1. How big is big enough? How rich is rich enough? If the sky’s the limit, what constraints, if any, ought to be set on growth, power and unbridled ambition? What’s the endgame of unshackled merger mania, already down to a handful of mega corporations vying for universal supremacy? Who will act with wisdom to discern what’s fair and just and decent?
    When they own everything on Earth, what them? Conquer space? Why not go for broke. Emulate Lucifer! Aspire to displace God Almighty?
    What reasonable limits, if any, ought government to impose on corporate size and influence? Sighting along the current tangent, few seem able to perceive the inevitable outcome. Who really gives a damn beyond today’s bottom line?
    Who can explain how “we the people” are better served by a few pampered privileged media lords, rather than trust-busting them and widely dispersing media power?
    Is it even possible to deregulate quantity and quality of broadcast property ownership, and yet avoid eroding our precious freedom of speech? Deregulation militates against equality, justice and liberty for all, and denies the very core principles of our Constitutional Republic, which is intended to protect individuals and families, not uncontrollable, too-big-to-fail, amoral corporations.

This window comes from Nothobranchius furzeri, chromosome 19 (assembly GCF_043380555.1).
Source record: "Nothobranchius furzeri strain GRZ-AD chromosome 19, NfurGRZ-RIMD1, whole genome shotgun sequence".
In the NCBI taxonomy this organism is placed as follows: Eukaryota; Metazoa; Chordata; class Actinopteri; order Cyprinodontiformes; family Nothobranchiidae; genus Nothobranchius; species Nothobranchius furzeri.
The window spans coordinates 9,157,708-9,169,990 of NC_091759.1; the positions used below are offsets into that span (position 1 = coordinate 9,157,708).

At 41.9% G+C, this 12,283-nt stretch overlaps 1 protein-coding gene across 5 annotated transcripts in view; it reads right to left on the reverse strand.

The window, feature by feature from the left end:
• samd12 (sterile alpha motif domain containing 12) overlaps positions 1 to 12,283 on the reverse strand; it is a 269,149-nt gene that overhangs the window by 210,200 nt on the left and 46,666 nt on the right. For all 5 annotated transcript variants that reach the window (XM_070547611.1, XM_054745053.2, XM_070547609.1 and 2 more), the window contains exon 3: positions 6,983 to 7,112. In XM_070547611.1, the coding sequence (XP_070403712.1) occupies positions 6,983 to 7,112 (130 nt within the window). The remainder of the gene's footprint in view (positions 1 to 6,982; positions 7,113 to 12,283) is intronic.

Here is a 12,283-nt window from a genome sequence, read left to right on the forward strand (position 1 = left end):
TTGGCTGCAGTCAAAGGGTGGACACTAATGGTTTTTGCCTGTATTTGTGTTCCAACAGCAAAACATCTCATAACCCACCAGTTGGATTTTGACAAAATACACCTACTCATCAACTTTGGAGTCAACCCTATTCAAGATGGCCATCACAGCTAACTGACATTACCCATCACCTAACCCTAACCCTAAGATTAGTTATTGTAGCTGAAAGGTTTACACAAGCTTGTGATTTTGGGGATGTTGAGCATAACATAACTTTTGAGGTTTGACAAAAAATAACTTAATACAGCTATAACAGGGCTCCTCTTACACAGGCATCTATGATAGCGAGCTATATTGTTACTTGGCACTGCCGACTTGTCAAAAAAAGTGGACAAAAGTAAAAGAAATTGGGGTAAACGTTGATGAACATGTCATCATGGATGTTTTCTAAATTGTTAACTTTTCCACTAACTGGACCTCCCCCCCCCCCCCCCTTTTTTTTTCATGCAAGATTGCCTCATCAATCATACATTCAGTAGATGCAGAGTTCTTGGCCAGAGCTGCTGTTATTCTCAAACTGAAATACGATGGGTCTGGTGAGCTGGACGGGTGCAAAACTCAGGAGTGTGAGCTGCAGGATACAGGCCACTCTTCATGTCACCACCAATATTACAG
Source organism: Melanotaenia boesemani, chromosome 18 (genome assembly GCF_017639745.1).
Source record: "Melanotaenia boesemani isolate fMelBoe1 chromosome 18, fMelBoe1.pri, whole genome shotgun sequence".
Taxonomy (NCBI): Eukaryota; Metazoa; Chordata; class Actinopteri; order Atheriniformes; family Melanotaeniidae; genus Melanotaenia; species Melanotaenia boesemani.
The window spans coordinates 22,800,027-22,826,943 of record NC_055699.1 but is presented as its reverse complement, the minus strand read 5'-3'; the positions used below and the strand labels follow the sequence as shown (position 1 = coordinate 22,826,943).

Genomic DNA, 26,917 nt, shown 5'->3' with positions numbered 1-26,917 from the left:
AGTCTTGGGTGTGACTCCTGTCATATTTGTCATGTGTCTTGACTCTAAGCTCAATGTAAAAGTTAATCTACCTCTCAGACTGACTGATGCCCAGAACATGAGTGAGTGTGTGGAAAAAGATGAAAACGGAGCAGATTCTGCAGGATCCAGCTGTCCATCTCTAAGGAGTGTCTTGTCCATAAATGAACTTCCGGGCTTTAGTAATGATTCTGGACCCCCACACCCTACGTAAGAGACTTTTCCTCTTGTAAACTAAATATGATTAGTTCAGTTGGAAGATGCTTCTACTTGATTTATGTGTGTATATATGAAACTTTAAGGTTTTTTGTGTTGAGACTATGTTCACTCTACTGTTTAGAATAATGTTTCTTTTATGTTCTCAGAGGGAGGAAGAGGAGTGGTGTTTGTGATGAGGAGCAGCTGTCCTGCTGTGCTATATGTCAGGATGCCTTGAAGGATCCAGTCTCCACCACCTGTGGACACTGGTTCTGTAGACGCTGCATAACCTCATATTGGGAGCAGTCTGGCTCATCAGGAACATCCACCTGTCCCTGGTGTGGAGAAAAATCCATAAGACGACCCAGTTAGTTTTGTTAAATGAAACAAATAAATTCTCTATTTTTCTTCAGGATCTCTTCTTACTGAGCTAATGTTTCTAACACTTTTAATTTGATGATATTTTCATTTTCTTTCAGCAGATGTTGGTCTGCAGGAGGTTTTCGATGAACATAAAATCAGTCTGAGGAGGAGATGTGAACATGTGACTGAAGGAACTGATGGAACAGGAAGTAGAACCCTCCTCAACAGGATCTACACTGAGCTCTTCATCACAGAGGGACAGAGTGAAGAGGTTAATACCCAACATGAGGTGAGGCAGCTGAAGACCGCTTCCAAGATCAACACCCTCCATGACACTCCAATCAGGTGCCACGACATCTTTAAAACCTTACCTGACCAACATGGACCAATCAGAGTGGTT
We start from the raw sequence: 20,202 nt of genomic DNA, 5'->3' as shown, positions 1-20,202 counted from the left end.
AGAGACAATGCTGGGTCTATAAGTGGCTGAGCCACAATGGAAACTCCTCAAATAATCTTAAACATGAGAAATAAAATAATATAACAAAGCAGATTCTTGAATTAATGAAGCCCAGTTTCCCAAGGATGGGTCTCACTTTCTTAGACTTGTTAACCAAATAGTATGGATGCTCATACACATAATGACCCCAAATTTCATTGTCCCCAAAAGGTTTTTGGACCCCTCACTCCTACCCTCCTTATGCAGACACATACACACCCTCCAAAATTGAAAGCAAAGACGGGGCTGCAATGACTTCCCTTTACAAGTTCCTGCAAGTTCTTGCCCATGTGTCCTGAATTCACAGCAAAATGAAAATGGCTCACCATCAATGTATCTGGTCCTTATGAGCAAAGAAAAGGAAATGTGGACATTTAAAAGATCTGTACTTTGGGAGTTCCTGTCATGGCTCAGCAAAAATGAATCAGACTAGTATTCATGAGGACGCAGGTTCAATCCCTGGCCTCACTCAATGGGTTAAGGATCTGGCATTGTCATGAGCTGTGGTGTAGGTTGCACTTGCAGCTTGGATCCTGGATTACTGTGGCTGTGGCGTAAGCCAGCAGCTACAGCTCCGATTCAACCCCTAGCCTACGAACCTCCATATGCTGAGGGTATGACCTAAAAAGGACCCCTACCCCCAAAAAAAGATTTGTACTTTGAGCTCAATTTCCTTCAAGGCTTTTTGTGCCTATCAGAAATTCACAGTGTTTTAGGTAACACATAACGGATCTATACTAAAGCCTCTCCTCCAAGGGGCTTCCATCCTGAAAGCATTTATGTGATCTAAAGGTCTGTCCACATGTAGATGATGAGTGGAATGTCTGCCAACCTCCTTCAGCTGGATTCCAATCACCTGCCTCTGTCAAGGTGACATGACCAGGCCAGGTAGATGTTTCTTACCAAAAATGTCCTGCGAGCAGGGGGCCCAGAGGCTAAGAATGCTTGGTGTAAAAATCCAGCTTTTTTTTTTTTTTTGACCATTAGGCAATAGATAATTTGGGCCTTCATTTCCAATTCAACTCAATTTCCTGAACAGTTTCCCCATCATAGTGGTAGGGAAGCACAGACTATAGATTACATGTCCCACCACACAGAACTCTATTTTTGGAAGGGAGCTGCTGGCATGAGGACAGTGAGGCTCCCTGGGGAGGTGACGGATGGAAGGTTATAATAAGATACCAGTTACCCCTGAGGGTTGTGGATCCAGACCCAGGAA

Once the finest and fairest model of broadcasting on Earth, today rapacious corporate America and myopic regulators are hell bent on wrecking it, Democrats and Republicans alike. Capitalism running amuck! Monetized evil, failing to discern how greed incites exasperated have-nots to rise in rebellion against their ignoble masters.
    So what’s the destiny of galloping NAB fostered, FCC approved deregulation? Certainly an unprecedented feeding frenzy, where media giants gorge themselves on any remaining crumbs of RF spectrum, to end in a nationwide private broadcasting duopoly, then monopoly. Like XM and Sirius, when two become one. Anyone with an ounce of foresight is glaring and trembling at this approaching behemoth. Who is wise, brave? Who will fight to defeat the beast before it devours the few of us who remain?

    • What you’re talking about is not the role of the FCC, but the Department of Justice. It’s their job to oversee the size of corporations. That role would not change by radio deregulation. If any company becomes too big, the DOJ can order it to divest, regardless of FCC rules.